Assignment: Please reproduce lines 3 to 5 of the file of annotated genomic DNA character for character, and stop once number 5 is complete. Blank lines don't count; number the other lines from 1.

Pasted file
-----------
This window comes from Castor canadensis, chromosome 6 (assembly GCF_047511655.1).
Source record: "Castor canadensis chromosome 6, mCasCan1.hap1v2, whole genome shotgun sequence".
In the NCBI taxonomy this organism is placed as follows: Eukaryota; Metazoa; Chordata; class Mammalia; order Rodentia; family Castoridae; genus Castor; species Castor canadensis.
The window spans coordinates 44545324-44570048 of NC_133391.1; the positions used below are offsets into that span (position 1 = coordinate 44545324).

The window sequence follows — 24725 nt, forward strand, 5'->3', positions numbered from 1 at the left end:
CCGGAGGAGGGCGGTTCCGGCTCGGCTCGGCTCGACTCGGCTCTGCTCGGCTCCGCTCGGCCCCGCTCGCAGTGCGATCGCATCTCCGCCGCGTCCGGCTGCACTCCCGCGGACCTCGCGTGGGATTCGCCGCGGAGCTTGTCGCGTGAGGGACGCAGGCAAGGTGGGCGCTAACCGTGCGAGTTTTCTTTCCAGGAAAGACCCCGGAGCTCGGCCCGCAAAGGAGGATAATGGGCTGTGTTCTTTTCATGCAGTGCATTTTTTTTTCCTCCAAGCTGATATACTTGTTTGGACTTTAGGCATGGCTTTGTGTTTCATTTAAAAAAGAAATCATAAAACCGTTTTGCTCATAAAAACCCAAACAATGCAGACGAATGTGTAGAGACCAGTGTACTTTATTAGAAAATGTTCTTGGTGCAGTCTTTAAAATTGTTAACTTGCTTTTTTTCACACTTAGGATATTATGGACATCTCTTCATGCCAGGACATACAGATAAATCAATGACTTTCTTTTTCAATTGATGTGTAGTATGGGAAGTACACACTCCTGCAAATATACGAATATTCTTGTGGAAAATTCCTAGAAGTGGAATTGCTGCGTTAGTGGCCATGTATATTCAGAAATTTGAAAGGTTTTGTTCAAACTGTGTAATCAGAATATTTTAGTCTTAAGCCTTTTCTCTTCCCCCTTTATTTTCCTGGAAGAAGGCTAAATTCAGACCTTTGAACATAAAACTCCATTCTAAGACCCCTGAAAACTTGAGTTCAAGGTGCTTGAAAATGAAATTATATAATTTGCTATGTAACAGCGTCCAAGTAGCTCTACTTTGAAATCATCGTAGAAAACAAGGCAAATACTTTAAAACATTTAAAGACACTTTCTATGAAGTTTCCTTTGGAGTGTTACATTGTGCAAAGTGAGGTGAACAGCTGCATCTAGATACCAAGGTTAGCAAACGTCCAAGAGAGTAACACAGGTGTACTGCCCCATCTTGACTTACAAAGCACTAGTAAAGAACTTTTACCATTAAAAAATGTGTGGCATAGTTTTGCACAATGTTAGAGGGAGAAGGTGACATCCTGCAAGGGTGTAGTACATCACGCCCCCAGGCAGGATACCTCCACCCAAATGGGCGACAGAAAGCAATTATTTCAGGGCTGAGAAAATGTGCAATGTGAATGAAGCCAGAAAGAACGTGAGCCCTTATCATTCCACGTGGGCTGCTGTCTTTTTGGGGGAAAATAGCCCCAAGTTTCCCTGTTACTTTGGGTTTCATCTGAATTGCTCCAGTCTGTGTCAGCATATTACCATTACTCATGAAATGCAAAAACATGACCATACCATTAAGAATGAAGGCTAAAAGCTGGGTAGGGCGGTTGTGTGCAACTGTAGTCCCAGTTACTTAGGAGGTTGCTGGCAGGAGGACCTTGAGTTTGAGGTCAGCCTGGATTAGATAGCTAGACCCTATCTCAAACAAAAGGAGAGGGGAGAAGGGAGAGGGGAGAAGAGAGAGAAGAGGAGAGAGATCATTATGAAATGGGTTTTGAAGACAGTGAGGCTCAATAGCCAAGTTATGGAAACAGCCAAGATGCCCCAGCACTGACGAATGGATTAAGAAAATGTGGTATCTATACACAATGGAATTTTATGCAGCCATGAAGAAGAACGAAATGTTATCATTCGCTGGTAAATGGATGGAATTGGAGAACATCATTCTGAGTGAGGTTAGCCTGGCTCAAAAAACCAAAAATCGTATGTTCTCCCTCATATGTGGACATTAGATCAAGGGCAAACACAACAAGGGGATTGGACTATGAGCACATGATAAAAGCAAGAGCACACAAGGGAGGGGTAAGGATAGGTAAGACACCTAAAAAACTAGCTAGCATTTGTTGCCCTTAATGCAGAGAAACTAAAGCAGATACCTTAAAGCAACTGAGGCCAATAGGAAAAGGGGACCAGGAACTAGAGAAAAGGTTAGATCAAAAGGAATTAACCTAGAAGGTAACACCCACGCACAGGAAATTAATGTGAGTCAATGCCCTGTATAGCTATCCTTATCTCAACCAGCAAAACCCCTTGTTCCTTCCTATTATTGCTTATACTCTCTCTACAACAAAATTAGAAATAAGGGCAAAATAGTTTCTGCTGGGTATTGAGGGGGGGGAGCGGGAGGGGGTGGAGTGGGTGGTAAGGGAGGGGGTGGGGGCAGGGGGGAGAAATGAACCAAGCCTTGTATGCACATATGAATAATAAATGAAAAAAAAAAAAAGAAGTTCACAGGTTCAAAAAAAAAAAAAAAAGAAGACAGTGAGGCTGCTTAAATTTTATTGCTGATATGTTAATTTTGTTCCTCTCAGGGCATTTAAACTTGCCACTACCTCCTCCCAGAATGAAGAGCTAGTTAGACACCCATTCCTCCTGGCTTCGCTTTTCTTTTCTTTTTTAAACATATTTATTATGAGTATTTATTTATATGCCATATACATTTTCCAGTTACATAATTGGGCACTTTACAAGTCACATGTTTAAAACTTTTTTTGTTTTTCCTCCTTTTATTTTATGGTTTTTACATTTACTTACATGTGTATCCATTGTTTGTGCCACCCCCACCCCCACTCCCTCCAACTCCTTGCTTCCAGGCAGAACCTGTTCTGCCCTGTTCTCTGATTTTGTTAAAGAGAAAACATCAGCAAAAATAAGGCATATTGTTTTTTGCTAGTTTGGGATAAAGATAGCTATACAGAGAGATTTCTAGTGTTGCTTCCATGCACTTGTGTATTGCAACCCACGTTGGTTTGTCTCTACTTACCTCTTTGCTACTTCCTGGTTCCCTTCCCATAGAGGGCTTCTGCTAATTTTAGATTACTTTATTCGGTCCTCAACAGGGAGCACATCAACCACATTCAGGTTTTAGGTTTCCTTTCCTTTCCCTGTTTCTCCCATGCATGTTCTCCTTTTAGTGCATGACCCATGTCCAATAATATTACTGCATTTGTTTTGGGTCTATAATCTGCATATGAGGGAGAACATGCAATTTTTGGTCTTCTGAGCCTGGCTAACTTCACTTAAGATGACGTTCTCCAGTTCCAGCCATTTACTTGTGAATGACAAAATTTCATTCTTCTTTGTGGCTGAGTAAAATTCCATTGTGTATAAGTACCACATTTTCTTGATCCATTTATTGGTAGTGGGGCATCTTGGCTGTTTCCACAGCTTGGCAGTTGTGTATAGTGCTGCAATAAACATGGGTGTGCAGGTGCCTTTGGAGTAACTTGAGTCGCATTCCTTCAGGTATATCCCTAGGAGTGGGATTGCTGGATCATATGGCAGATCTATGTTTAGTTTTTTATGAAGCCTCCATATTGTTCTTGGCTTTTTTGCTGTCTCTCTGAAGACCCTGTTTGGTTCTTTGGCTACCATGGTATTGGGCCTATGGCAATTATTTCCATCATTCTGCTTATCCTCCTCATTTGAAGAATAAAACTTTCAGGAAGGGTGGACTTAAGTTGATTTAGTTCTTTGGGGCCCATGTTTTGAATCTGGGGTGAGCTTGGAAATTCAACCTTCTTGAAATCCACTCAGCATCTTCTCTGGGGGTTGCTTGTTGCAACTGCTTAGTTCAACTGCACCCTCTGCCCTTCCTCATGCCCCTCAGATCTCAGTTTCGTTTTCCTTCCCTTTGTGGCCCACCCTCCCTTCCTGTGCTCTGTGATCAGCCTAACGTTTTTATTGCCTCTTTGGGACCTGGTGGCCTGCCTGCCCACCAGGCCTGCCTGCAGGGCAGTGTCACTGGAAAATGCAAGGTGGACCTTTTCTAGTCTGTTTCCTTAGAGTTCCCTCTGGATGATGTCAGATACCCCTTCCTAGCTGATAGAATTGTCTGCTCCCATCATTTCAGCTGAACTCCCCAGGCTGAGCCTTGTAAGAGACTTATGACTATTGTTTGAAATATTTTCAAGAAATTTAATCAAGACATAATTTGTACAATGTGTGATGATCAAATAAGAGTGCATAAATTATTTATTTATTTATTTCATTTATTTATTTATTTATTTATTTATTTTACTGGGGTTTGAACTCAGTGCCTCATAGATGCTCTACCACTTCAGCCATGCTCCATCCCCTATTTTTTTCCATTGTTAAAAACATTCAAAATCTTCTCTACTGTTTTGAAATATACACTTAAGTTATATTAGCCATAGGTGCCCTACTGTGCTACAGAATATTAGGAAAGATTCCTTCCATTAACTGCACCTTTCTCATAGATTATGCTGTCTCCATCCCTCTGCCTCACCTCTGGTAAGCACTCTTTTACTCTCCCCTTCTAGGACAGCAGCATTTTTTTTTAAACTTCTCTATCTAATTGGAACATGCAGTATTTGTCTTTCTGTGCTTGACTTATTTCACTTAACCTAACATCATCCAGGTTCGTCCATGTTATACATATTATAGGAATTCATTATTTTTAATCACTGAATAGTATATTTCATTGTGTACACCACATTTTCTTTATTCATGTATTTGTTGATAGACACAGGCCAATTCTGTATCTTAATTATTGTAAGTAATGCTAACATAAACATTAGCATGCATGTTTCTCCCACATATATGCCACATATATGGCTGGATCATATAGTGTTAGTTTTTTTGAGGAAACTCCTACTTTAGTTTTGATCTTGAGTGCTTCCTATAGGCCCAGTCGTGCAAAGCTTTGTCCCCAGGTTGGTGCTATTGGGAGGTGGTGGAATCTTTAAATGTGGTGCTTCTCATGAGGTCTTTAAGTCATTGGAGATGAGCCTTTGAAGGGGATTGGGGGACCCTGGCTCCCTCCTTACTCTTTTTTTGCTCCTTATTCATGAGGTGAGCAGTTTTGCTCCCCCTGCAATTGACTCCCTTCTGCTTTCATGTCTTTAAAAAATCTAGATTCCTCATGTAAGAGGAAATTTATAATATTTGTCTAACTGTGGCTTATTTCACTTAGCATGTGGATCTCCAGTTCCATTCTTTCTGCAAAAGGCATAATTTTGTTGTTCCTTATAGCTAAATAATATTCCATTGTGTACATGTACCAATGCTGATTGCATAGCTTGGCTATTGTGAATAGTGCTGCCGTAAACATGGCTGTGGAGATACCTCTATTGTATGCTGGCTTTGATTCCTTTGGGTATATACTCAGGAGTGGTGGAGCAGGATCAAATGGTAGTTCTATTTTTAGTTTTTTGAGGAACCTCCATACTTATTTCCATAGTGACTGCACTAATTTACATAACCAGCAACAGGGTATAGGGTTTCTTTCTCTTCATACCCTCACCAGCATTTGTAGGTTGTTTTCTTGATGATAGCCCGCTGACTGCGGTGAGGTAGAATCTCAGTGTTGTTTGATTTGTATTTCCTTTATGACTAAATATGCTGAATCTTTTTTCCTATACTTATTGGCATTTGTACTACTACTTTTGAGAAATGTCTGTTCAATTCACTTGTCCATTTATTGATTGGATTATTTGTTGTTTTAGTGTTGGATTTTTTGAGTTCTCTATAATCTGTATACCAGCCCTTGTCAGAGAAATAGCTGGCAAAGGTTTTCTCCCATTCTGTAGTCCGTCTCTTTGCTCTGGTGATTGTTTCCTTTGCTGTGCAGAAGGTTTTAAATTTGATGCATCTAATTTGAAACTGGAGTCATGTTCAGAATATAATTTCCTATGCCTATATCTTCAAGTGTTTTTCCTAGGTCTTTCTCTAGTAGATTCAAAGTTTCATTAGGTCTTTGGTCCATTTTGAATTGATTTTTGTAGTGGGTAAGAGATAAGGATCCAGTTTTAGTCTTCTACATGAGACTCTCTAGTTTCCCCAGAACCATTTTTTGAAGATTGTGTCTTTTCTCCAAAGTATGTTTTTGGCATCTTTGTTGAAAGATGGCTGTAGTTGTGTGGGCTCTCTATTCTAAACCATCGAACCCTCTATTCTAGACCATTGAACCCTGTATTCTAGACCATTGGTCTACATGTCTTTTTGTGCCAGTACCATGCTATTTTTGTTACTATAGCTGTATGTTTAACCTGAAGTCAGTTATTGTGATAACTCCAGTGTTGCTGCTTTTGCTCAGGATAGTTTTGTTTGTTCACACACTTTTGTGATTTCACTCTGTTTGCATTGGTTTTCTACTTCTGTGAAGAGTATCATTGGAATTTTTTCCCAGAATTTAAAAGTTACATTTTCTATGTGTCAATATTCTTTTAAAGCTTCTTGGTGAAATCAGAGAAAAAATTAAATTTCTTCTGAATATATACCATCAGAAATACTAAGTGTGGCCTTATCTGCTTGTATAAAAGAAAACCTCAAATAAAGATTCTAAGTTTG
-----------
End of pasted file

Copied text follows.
In the NCBI taxonomy this organism is placed as follows: Eukaryota; Metazoa; Chordata; class Mammalia; order Rodentia; family Castoridae; genus Castor; species Castor canadensis.
The window spans coordinates 44545324-44570048 of NC_133391.1; the positions used below are offsets into that span (position 1 = coordinate 44545324).

The window sequence follows — 24725 nt, forward strand, 5'->3', positions numbered from 1 at the left end: